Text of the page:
Cleopatra: A Life by Stacy Schiff
My rating: 4 of 5 stars
The (much deserved) accolades for this book neglect one major thing: this is more than informative, it's funny. Example? "After a while the butchery came to seem almost preordained. Cleopatra's uncle murdered his wife, thereby eliminating his step-mother (and half sister) as well. ... She was not even Cleopatra VII, as she would be remembered. Given the tortured family history, it made sense that someone, somewhere, simply lost count."
Cleopatra's family's antics - betrayal, deposing, murder and intermarrying - left her with some interesting baggage. Her goal, at first, was simple survival; thanks to Julius Caesar that goal became reality. This led to a relatively peaceful reign filled with pageantry, prosperity and the type of riches we associate with ancient kingdoms. Had she not thrown in her lot with Antony, who knows how long the Ptolmeic dynasty would have endured.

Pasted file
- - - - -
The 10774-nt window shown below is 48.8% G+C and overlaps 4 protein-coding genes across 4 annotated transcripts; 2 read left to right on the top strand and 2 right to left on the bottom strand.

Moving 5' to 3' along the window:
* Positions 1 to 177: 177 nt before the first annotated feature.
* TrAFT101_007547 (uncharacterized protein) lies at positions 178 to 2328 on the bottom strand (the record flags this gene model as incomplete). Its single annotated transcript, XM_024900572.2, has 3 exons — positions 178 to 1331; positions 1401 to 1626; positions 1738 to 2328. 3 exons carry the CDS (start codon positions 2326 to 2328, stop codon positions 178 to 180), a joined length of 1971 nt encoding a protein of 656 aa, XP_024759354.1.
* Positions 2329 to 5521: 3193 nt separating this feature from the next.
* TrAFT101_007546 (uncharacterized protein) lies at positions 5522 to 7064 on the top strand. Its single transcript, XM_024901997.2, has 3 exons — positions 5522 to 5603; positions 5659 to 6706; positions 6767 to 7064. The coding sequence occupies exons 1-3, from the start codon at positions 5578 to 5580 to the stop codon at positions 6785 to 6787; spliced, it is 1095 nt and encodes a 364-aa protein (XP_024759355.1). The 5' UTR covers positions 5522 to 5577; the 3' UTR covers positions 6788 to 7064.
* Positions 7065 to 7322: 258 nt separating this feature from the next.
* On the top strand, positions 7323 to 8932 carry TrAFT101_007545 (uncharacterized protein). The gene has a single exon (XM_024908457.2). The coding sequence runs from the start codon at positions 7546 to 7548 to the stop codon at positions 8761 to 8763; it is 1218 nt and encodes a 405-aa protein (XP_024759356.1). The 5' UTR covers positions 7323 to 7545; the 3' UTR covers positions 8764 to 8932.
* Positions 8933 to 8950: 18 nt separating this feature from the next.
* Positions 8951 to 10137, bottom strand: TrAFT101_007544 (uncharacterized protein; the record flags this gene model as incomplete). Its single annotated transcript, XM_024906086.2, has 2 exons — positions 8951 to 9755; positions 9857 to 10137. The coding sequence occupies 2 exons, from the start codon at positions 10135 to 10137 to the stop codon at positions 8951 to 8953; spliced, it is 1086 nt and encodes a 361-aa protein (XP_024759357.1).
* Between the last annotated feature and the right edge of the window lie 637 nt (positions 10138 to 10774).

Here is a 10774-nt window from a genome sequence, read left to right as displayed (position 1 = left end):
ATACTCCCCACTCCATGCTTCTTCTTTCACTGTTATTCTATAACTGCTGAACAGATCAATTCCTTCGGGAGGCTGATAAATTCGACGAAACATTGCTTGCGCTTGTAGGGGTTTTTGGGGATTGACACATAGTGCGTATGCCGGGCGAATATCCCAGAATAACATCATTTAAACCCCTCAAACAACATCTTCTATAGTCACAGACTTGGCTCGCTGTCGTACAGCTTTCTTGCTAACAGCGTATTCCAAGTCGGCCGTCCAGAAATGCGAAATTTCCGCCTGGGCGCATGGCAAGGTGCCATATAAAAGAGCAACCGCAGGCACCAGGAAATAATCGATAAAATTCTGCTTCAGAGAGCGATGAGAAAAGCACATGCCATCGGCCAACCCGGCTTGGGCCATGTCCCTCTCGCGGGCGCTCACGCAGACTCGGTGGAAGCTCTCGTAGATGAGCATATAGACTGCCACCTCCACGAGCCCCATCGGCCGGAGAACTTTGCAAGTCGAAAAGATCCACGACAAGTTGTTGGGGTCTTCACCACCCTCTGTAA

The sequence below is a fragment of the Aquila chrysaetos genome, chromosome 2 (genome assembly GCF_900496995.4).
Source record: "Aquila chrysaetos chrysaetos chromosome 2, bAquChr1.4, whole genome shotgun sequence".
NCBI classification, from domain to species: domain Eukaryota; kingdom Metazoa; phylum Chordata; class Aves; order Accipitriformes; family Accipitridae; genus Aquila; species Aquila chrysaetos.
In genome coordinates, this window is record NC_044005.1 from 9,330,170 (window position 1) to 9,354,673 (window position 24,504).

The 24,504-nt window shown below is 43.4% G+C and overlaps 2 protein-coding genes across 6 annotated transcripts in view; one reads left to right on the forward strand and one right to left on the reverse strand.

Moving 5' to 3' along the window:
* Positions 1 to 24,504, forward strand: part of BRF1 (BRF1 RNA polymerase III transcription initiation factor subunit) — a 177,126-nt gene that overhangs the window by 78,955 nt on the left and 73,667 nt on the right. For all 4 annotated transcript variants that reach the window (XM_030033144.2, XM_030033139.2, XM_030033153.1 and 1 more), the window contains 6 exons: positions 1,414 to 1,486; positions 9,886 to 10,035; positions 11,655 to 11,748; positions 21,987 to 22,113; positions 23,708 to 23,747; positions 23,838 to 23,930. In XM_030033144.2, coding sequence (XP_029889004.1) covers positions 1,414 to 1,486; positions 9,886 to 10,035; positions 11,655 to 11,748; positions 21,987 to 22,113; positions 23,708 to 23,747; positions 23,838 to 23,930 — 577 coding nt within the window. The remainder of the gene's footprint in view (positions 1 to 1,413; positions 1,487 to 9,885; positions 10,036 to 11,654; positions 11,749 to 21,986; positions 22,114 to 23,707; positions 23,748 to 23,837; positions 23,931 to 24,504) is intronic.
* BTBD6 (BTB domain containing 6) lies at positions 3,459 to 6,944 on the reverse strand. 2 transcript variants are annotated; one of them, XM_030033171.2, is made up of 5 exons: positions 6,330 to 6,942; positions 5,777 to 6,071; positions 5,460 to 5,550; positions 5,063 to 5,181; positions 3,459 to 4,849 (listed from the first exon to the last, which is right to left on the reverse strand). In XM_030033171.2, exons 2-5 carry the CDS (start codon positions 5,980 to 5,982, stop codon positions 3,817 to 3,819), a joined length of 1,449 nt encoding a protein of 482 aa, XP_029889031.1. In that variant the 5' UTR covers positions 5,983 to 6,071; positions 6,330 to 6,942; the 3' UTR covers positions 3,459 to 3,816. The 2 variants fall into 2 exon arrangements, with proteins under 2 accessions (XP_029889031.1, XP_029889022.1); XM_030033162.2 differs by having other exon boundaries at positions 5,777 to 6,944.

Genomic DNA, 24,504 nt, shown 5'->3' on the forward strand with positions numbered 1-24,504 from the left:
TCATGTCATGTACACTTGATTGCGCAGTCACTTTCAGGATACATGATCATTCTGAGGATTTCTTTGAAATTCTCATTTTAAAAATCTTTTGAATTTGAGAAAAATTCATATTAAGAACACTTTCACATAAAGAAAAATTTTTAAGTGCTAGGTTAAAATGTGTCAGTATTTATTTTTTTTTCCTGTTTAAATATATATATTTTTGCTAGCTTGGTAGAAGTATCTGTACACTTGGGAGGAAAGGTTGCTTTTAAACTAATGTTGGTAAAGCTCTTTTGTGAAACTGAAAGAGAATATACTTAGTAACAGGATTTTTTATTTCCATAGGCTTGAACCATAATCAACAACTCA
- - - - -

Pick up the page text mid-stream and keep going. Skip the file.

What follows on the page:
Like most readers, my knowledge of Cleopatra has been informed by Roman history, Shakespeare and the movie with Elizabeth Taylor. It's due to Octavian that our knowledge of her role is so skewed (the fifth century earthquake that destroyed much of Alexandria didn't help, either). Pity, because she's such a fascinating person.